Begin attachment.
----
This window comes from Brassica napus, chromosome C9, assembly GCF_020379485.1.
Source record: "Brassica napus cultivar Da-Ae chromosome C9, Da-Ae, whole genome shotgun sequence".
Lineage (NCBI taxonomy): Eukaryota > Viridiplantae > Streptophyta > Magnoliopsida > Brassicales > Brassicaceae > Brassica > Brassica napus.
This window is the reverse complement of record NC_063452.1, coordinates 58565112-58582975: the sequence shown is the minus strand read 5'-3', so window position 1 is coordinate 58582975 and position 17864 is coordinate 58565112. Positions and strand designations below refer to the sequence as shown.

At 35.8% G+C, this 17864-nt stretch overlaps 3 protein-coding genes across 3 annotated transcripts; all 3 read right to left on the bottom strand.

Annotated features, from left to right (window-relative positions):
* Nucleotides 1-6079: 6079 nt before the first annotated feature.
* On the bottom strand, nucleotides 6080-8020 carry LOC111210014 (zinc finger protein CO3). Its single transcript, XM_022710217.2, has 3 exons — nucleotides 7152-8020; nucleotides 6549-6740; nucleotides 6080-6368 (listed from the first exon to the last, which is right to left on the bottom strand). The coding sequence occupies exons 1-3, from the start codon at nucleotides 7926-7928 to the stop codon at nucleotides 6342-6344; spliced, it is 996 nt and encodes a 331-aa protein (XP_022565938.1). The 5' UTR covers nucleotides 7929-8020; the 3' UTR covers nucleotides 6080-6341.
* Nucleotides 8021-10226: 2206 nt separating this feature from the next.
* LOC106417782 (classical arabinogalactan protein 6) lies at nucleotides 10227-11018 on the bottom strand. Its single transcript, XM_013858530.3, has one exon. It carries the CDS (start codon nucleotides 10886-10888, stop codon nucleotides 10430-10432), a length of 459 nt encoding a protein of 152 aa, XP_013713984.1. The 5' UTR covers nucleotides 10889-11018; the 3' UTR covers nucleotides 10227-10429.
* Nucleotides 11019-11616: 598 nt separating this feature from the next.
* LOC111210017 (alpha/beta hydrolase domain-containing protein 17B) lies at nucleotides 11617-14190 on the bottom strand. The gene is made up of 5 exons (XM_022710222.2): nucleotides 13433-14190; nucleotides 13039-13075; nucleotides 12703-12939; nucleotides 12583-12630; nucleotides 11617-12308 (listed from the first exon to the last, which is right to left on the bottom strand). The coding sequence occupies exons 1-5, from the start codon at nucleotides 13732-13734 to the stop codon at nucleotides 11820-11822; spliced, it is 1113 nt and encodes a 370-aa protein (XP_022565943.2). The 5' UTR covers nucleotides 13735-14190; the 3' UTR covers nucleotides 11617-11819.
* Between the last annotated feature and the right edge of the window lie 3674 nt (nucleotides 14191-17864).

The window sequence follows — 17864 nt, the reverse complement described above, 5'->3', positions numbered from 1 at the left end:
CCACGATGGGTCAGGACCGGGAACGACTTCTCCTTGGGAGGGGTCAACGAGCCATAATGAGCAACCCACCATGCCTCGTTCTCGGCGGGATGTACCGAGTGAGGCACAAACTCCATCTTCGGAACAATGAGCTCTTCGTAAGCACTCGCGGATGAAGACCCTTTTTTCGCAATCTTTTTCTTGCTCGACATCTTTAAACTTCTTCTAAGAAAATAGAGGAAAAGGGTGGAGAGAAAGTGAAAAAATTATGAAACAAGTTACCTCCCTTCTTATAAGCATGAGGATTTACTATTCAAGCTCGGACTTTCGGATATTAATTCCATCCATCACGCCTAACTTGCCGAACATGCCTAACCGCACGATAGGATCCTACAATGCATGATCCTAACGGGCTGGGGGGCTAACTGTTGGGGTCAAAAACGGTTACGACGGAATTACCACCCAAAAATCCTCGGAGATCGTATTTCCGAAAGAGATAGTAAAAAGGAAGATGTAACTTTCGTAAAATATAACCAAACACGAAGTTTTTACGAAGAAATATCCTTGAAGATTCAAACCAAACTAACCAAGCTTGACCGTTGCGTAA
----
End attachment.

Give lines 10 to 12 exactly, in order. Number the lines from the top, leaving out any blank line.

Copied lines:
* LOC106417782 (classical arabinogalactan protein 6) lies at nucleotides 10227-11018 on the bottom strand. Its single transcript, XM_013858530.3, has one exon. It carries the CDS (start codon nucleotides 10886-10888, stop codon nucleotides 10430-10432), a length of 459 nt encoding a protein of 152 aa, XP_013713984.1. The 5' UTR covers nucleotides 10889-11018; the 3' UTR covers nucleotides 10227-10429.
* Nucleotides 11019-11616: 598 nt separating this feature from the next.
* LOC111210017 (alpha/beta hydrolase domain-containing protein 17B) lies at nucleotides 11617-14190 on the bottom strand. The gene is made up of 5 exons (XM_022710222.2): nucleotides 13433-14190; nucleotides 13039-13075; nucleotides 12703-12939; nucleotides 12583-12630; nucleotides 11617-12308 (listed from the first exon to the last, which is right to left on the bottom strand). The coding sequence occupies exons 1-5, from the start codon at nucleotides 13732-13734 to the stop codon at nucleotides 11820-11822; spliced, it is 1113 nt and encodes a 370-aa protein (XP_022565943.2). The 5' UTR covers nucleotides 13735-14190; the 3' UTR covers nucleotides 11617-11819.